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                        20  NOVEMBER  1908

Men, Women, and Children go down under Flood, Fire, and Earth in Gold Street
Sewer. Victims buried under tons of debris fifty feet down, while many slide
into death pit.

      Accompanied by an explosion of gas which shook the neighbohood, the
walls of a huge sewer trench in Gold Street, between York and Front Streets,
Brooklyn, caved in yesterday morning, burying it is believed, at least
twenty persons fifty feet below the surface. The victims met death either by
suffocation, fire, or drowning. Blazing woodwork and a flood of water from
broken mains added to the impossibility of their escape.
     With Mayor McClellan and other high officials of the City Government
looking on, big forces of firemen, policemen, and employees of other
municipal departments ready and eager to do rescue work, were forced to
stand idly by until the possibility of a spread of the calamity could be
removed by the shoring up of undermined buildings, which seemed in danger of
toppling over into the horror pit. Although the accident happened soon after
9 o'clock in the morning, it was not until early this morning that the
actual work of digging out the unfortunates supposed to be entombed there
could be begun.
      Just how many workers in the trench or persons who were passing in the
street at the time of the cave-in were missing was hard to learn last night,
and was still in doubt at midnight. It is believed, however, that at least
ten workmen, a woman, and three children were buried under the great mass of
earth, stone and debris. The only body recovered was that of Samuel Abrams,
who was burned while trying to rescue the woman. He died in full sight of
scores of persons who were unable to get to him. His body was found near the

            POLICE  LIST  SHOWS  24  MISSING

      At midnight the list of missing compiled by the police of the Fulton
Street Station from reports made to them showed twenty-four persons missing.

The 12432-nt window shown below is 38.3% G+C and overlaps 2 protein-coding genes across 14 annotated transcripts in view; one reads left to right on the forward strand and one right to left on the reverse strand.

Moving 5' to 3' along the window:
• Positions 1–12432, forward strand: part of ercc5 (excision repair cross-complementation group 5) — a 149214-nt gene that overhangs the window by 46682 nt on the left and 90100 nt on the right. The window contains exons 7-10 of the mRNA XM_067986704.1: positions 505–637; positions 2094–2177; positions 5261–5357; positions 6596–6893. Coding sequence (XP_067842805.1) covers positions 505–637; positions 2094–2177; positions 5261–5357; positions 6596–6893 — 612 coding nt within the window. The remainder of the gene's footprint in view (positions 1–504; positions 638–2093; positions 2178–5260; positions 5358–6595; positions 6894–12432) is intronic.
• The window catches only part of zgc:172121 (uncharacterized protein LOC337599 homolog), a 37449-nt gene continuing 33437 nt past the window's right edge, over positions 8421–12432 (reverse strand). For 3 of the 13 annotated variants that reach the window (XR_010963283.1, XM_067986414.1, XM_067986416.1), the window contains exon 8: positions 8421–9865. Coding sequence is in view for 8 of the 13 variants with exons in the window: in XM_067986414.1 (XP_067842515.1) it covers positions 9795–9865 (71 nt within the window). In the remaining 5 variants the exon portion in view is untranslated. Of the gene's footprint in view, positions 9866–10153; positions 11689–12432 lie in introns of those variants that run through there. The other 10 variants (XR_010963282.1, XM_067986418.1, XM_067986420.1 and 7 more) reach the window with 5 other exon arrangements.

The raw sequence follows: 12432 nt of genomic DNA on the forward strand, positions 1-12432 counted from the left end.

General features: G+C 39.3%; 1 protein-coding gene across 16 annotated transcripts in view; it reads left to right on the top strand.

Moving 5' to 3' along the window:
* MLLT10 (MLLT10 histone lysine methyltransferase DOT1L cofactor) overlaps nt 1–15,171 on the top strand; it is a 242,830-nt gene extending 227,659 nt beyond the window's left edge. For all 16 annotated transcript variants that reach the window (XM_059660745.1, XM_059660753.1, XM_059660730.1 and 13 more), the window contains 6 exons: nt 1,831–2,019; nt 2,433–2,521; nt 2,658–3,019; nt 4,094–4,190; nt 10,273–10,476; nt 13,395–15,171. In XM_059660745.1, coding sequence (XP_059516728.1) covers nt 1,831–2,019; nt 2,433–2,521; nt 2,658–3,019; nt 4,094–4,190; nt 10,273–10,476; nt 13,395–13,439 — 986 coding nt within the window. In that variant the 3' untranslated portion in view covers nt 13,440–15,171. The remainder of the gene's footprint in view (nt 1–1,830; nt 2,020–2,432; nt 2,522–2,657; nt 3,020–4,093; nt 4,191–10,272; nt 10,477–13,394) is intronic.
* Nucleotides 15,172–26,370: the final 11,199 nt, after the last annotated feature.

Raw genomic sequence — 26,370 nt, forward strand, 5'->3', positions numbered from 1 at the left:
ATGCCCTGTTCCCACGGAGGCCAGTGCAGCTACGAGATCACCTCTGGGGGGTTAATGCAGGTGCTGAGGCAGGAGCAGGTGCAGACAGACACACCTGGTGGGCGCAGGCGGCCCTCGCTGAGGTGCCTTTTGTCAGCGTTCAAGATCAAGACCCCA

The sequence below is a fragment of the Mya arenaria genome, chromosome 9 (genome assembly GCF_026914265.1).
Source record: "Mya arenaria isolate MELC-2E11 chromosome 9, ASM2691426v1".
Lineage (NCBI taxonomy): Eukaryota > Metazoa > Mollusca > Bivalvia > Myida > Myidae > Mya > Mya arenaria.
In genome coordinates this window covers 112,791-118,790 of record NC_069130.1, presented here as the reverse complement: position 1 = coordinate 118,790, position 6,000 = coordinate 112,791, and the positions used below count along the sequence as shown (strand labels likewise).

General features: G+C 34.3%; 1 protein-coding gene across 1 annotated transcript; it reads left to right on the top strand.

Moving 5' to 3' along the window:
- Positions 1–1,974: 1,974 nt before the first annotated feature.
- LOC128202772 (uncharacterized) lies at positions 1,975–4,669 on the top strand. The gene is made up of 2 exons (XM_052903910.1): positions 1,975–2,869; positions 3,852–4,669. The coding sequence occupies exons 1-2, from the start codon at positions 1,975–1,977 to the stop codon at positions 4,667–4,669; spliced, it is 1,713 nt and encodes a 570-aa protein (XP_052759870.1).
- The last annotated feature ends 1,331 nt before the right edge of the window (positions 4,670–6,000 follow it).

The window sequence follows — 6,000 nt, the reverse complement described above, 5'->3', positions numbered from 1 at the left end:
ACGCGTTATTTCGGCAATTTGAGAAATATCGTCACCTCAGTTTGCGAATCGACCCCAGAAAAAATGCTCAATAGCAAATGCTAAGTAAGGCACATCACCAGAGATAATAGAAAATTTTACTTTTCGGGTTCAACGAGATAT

Here is the list:

ABRAMS,  SAMUEL,  blacksmith, Gold and Front Streets
ANDERSON,  GUS,  foreman of carpenters
ARMANDO,  JOHN,  laborer.
BACHMAN,  EMIL,  laborer.
BRADY,  CLARICE,  7 years, 107 Gold street
CRANE,  JOHN  107 East Ninth Street
DALTON,  WILLIAM,  6 years,  109 Gold street
DOHERTY,  VINCENT,  6 years,  107 Gold Street
______,  FRANCESCO,  laborer  No. 56
GREEN,  HENRY,  laborer,  107 East 100th Street
LANE,  GUS,  laborer
NELSON,  CHARLES,  laborer
O'GRADY,  JOHN  6 years,  107 Gold street
SCHIFFMEYER,  FRED,  Borough Inspector of Sewers 1425 Bushwick Avenue.
WOMAN,  name unknown
THREE CHILDREN,  names unknown
___________,__________, laborer,  No. 52

                     CONFUSION TILL MAYOR  CAME

      The presence of Mayor McClellan at the scene of the disaster was in a
measure due to a confusion as to authority which arose among the heads of
various departments who were on the spot. The Police, Fire, Sewer, and
Building Departments each asserted his right to take charge, and there was
an argument between Deputy Fire Commissioner Wise and Building  Supt. Moore.
Further confusing matters, Police Inspector  Schmittberger's men refused to
pass Supt. Moore's subordinates through the police lines on their badges.
While this tangle prevailed, practically nothing was done toward rescuing
the victims of the disaster.
      Word of the situation reached the Mayor, who earlier had been before
the Grand Jury in Brooklyn, and he hurried to the scene. As soon as he
arrived he read the riot act to his subordinates and quickly brought order
out of chaos by announcing that Sanitary Superintendent Bensel was to be in
charge of the work of getting out the bodies and that the heads of other
departments present should take orders from him.
      To insure that there should be no further confusion Mayor McClellan
issued this formal order:

                                                               Nov. 20, 1908

Hon. Thomas Darlington, President Board of Health:
      Sir:  I hereby direct the attention of the Board of Health to the